It's not uncommon for pitchers to reach high Single-A and Double-A baseball only to struggle with their confidence and control. Greg Ross, a pitcher for the Atlanta Braves' Double-A Mississippi, hasn't faced those issues, and it just might be because he is uncommonly good.
His coaches talk as if the Towson resident and Loch Raven High School graduate is ready for the major leagues.
After getting promoted from Single-A Lynchburg in Virginia in late June, the 6-foot-3, 205-pound Ross has been impressive in Mississippi, going 3-1 with a 0.98 earned run average and allowing 15 hits in 27 innings while posting a 0.831 WHIP (walks plus hits per inning).
"I wouldn't be surprised if see him in Triple-A this year," said Lynchburg pitching coach Derrick Lewis, who has worked with Ross the last two seasons. "He has a feel for the moment. When he needs to get a strikeout, he can get one. When he needs a double play, he can get one. He knows what certain game situations call for. A lot of guys are still trying to figure that out."
Ross, 24, is doing something pitching coaches stress: Throwing strikes. And he has been doing it effectively and effeciently with his four-pitch repertoire that includes a fastball, cutter, curveball and changeup.
His fastball is in the 88-to-90-mph ranget.
"He throws four pitches over the plate," Mississippi pitching coach Dennis Lewallyn said. "His two best pitches are his cutter and fastball. If you make quality pitches, then that makes them major meague pitches. He is calm, in control out there and seems unfazed. He deals with adverse situations well."
Atlanta drafted Ross in the 18th round in the 2011 Major League Baseball June Amateur Draft out of Frostburg State University .
He had pitched for two years at the Community College of Baltimore County-Essex before attending Frostburg.
"I have always had the underdog mentality," Ross said. "I didn't get a big signing bonus. It's kept me motivated and made me work even harder. I fly under the radar and don't get much exposure. People may say, 'Where did this guy come from?' "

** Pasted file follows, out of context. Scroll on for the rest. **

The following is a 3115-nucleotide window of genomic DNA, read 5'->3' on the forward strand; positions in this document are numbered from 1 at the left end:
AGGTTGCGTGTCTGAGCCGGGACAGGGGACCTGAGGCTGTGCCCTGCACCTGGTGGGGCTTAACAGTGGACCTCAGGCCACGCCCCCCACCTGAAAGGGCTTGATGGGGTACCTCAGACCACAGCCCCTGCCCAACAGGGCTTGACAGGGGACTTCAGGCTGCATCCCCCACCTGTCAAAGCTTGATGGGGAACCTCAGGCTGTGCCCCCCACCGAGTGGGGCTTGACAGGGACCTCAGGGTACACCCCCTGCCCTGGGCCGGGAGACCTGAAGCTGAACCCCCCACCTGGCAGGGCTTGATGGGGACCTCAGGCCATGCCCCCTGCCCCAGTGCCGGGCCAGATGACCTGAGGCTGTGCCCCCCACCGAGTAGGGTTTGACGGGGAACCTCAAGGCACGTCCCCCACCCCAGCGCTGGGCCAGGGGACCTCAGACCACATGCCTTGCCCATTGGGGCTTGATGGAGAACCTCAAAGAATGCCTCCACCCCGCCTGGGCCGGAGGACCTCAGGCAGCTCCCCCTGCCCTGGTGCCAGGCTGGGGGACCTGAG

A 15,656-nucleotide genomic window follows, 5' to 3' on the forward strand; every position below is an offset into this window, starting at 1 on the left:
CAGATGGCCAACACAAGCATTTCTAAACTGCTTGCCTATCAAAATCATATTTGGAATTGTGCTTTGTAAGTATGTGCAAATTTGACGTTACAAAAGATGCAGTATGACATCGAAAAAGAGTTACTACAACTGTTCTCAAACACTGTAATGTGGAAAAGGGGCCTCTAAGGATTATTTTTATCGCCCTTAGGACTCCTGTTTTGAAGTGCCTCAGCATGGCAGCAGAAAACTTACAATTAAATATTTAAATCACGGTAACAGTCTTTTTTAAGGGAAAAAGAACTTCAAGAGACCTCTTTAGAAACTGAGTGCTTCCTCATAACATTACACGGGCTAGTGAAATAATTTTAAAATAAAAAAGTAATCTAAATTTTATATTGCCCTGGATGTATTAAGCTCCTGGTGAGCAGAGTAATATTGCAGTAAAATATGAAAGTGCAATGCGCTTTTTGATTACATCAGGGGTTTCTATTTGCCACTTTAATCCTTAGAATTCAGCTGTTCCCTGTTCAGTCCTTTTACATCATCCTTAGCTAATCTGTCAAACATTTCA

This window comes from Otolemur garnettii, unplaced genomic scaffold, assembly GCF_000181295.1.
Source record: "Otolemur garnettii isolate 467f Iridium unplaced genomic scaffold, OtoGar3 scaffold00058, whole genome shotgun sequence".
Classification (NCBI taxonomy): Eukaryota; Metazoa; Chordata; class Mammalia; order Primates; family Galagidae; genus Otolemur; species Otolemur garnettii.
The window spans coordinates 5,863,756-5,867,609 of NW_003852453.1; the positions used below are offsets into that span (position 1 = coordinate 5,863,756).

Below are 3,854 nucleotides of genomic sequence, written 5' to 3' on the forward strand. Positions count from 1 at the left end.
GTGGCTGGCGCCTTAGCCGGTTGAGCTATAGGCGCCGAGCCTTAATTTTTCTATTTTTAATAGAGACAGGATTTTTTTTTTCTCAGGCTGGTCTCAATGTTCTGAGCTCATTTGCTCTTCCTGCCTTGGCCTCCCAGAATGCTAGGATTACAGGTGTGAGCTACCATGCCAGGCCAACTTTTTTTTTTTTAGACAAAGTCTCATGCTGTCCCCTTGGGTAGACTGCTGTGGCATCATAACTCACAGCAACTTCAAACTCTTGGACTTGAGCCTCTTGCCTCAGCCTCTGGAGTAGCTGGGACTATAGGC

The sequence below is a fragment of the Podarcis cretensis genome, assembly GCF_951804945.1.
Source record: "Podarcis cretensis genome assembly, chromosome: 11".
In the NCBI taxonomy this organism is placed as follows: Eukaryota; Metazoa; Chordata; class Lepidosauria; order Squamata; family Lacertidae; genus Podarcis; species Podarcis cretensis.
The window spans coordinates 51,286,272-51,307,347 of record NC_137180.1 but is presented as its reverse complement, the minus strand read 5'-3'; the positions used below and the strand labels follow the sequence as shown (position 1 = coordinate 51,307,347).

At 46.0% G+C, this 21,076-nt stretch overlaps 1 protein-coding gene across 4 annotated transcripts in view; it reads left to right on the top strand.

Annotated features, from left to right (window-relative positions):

Ross' reputation as a prospect keeps growing. He earned a berth on the Carolina League All-Star team last month with Lynchburg and went 5-3 with a 3.50 ERA before getting promoted.
"Getting named to that All-Star team was really exciting," Ross said. "I have only done that a handful of times in my baseball career. The start to this season was one of the best I've had in my professional career. I just have to keep pitching well and good things will happen."
The confidence the Braves have in Ross seems to keep growing.
"He's been more consistent all the way around this year," Lewis said. "He was better in the run game and has better command of his curveball. Guys get to the big leagues in different ways. Some guys are blessed with great arms, but if he keeps getting them out as he goes, there's only one place for you to go."
Ross said he has been thinking more about the big leagues since being promoted to Double-A.
"I am one step closer to my dream," he said. "A lot of guys for the Braves have gone right from Double-A to the big leagues. I have to get settled in here, I feel like I am right there. I have to stay focused mentally and tune up my game a little bit more."
Ross said there are other signs that he's moving up.
"Before, it was Days Inn or Best Western," he said of going on the road while playing for Lynchburg. "I think the first time on the road in Birmingham in Double-A, I was at the Sheraton that was 16 floors. The room had a huge kitchen. I was a little bit thrown off by that.
"I haven't carried my bags. The bus drivers and clubhouse managers take our bags."
Loch Raven coach John Railey has followed Ross' path closely and isn't surprised he is where he is.
"He set his sights back in high school that he wanted to be a pro ball player," Railey said. "He had the size, determination and skill."